Talk given by Martin Collins entitled “What do Historians want from 'Materiality'? Reflections on Theory and the Humanities since the 1970s,” introduced by Nina Lerman.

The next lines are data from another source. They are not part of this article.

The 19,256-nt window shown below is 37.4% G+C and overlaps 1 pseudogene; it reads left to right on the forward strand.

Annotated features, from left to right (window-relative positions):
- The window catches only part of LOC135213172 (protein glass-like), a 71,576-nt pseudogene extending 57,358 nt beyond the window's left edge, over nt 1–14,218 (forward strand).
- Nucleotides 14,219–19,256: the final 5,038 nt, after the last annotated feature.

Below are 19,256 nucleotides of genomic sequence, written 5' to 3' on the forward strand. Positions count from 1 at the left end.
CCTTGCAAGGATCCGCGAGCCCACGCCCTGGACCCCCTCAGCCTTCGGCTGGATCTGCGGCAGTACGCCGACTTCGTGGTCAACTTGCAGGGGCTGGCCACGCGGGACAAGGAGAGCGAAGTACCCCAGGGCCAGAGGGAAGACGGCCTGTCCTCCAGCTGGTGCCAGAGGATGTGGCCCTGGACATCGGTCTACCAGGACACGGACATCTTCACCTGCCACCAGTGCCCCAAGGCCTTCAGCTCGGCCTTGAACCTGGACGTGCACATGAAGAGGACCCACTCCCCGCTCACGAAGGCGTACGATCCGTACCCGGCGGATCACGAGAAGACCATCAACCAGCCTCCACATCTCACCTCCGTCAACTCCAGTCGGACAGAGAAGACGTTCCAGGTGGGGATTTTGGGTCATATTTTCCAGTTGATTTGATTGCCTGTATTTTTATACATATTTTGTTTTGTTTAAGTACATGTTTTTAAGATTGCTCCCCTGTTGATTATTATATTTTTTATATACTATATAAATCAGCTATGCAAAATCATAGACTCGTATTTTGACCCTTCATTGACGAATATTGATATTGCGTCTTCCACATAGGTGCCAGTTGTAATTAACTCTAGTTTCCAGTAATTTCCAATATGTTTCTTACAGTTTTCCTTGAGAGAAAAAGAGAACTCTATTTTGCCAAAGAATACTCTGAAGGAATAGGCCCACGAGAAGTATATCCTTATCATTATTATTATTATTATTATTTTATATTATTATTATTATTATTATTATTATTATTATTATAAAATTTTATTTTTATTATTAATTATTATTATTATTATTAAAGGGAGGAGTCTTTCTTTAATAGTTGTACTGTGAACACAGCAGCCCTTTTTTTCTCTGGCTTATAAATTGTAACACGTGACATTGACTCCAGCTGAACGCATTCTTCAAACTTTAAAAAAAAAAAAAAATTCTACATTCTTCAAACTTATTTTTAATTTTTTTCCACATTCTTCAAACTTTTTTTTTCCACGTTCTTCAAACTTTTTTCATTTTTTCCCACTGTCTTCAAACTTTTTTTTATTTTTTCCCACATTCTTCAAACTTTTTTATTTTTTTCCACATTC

This talk is was part of the Institute’s Colloquium 2014/15 circles around materiality as a theme in the History of Science and Technology. While physical things—stuff, objects, materials, bodies; their properties and “concrete” realities—have long populated accounts in the histories of science and technology, materiality studies emphasize the processual and reciprocal character of interactions. The artefact is thus analyzed as a relational point of interest produced and used in knowledge production; its inner workings linked to/generated by/generating a continuum or network of objects, bodies, skills, environments, politics, and publics. Speakers each month invite conversational threads: What were and are the roles of artefacts and materials in scientific and technological developments, and why and how did those change? How have the material properties of things shaped and been shaped by, coproduced, been transformed and afforded change in, environments, practices, and expressions of boundaries, truths, reliabilities? How can materiality be effectively studied, and what are useful ways of studying materiality?